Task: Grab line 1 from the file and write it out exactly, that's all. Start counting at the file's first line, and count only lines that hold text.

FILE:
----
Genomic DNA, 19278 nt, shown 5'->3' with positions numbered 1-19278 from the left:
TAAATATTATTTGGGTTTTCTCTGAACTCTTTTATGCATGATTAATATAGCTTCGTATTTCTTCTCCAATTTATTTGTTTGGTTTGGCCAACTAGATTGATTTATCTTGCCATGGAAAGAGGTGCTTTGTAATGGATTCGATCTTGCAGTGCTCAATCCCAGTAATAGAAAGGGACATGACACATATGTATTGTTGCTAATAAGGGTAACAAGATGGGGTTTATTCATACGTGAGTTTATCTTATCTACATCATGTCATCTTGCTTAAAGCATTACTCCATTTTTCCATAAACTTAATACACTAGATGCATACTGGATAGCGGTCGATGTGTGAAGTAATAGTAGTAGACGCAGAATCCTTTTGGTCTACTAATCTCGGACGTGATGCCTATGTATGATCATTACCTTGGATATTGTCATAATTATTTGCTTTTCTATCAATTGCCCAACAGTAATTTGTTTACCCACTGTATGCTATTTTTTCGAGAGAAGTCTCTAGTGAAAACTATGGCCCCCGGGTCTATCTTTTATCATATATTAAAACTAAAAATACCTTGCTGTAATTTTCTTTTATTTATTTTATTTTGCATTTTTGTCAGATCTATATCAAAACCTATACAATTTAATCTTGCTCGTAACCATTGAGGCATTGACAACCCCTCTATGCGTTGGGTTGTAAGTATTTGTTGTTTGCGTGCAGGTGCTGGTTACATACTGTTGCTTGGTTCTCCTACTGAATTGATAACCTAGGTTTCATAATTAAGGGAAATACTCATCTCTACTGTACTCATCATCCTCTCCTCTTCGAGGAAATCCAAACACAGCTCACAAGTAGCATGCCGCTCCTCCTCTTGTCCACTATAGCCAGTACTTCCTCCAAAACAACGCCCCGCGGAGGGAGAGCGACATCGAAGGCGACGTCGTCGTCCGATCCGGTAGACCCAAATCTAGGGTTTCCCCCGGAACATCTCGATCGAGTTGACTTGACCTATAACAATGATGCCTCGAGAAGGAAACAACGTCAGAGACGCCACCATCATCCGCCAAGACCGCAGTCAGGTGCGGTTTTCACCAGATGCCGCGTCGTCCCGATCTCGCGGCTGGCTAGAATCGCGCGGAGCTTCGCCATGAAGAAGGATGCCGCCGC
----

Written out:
Genomic DNA, 19278 nt, shown 5'->3' with positions numbered 1-19278 from the left: